Does Linux have any good tools to read problem external hard drives

MikeyT201

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Hi

I have a MacBook and am thinking of using Bootcamp and installing Ubuntu Linux software in the hope that it may be able to read a few external hard drives that I cannot currently read using Mac and Windows 10 software. I sent off four drives and my local computer store said they tried Linux and managed to read some of the data.

Just wondered if it was worth me trying Linux as well in the hope I can get somewhere with the other drives.

Does anyone know if Linux would have any good tools or be able to read some troublesome hard drives that are not being detected or need initialising ?

Thanks.
 


Alexzee

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Have a look at S.M.A.R.T. for Linux.


 

jglen490

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There are lots of test and recovery tools in Linux. A tool like testdisk along with fsck, fdisk, and Gparted will go a long way towards discovering and fixing drives. I had a couple of spinners in my parts drawer that I thought were bad. One really was, but the other came right back after using testdisk and then fdisk and gparted to get it back to life.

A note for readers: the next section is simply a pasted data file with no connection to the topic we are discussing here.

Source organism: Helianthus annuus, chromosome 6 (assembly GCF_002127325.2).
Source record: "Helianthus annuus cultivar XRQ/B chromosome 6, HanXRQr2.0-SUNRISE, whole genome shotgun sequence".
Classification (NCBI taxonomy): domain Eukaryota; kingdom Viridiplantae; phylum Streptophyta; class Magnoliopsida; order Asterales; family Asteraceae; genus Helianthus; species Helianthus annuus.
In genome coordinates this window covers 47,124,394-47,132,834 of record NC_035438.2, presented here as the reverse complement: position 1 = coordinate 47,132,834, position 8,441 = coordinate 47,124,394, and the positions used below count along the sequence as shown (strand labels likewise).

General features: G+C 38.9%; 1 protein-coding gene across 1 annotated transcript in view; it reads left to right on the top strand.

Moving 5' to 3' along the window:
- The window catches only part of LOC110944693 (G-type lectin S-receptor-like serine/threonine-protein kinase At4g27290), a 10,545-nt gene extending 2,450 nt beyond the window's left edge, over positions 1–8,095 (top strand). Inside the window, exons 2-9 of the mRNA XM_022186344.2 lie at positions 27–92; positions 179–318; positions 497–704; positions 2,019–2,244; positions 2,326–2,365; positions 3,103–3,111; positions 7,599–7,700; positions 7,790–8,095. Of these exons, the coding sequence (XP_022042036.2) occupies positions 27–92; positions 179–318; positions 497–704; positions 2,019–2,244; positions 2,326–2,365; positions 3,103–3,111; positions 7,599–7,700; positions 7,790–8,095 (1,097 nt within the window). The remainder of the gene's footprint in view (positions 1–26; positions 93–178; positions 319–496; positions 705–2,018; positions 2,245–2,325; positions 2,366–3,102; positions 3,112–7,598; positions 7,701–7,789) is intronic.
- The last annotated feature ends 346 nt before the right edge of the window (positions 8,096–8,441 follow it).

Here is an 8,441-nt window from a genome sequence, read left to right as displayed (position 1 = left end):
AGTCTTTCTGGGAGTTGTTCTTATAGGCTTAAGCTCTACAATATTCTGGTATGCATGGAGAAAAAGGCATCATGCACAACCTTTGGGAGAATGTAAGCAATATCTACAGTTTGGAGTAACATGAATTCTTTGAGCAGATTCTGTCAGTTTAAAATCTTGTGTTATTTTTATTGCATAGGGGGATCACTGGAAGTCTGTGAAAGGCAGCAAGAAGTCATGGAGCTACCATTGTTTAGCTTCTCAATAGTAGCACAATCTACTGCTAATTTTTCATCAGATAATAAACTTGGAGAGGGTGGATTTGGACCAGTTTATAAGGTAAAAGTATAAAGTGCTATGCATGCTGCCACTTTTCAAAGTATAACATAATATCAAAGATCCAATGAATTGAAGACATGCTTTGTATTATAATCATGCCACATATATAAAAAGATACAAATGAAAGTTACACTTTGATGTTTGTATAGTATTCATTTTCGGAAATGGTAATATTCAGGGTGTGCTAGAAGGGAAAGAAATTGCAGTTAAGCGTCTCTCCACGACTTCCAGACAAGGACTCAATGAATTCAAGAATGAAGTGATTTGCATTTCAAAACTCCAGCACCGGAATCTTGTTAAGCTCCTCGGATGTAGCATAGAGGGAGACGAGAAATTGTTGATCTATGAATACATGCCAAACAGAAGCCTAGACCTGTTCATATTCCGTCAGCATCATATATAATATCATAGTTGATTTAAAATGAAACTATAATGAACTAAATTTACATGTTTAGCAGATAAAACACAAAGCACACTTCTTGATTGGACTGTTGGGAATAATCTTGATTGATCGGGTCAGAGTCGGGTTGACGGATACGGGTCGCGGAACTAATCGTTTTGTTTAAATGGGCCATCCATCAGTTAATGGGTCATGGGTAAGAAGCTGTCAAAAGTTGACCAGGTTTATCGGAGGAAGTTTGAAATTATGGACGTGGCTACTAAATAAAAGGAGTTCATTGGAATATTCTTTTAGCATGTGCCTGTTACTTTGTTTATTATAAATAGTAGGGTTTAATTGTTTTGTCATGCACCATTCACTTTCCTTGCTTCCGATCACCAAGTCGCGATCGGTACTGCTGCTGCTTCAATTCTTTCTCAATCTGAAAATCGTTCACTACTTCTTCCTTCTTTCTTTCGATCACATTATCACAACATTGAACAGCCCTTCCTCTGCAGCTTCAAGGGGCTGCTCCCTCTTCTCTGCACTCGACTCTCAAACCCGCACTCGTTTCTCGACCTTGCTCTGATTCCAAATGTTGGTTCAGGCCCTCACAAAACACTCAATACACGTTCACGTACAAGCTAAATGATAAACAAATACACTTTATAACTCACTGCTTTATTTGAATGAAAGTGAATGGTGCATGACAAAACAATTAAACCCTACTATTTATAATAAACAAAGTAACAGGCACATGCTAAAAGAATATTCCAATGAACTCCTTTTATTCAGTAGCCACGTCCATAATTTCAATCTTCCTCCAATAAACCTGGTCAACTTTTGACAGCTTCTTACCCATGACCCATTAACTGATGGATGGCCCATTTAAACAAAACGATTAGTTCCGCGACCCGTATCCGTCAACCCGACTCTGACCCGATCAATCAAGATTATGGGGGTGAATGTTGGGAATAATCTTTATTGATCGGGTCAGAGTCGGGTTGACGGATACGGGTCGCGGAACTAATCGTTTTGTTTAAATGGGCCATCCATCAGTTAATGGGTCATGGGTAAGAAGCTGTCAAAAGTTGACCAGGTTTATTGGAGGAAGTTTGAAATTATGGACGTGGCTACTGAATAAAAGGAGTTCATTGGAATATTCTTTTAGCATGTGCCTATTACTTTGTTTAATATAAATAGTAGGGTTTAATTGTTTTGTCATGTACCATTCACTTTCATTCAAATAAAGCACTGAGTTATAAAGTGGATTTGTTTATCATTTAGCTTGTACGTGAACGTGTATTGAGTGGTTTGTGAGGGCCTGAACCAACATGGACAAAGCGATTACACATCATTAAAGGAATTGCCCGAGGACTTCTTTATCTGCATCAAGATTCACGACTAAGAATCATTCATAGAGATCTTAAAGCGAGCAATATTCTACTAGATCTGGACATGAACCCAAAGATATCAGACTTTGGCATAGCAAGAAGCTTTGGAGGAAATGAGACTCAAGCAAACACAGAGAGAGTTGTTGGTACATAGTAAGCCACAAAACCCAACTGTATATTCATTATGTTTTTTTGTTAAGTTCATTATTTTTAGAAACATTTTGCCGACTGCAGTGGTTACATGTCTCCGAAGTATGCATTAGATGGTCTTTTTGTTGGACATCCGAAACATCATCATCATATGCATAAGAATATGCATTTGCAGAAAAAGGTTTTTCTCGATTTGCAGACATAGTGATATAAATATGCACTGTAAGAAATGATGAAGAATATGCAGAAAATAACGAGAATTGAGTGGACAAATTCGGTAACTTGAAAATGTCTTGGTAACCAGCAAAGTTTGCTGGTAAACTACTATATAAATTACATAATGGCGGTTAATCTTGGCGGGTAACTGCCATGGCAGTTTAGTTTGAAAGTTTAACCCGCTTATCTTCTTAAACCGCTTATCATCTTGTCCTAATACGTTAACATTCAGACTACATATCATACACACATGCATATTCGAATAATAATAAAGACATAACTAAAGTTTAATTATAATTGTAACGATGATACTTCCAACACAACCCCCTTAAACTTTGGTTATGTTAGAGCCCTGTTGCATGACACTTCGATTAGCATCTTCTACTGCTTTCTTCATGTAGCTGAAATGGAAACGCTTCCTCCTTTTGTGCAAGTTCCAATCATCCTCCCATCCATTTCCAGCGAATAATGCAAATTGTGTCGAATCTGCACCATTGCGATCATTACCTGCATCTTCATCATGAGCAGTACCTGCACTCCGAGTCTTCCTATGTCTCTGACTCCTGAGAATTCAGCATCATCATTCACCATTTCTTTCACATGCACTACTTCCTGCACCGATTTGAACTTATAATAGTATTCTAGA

KGIII

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I have, in the past, had good luck with SpinRite. It is not free, nor is it Linux. It's actually DOS, or at least was the last time I had the chance to use it for anything. It operates outside your regular OS. I haven't had a reason to use it in at least a decade, but a quick search says it's still up at GRC. As it's not Linux, I am hesitant to mention it - that and the fact that it's not free.

Huh... It is up to v.6 and has been at v.6 seemingly for some time now.

 

sam444

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HDD testing tools, this reminds me of what happens when you put your faith in such tools.

A few years back (windoze) I had several Western Digital HDDs and Seagate HDDs...I had both manufacturers HDD testing tools and I would run them from time to time...I always got the same result...HDD is ok.

Then one day without warning one HDD failed, so much for testing tools. These days I use SSDs and every month or so I create a System Image with Foxclone, which is stored on an External HDD just in case.

I did read somewhere it's not a good idea to continuously test SSDs because it can effect the Drive., so I don't test mine at all.
 
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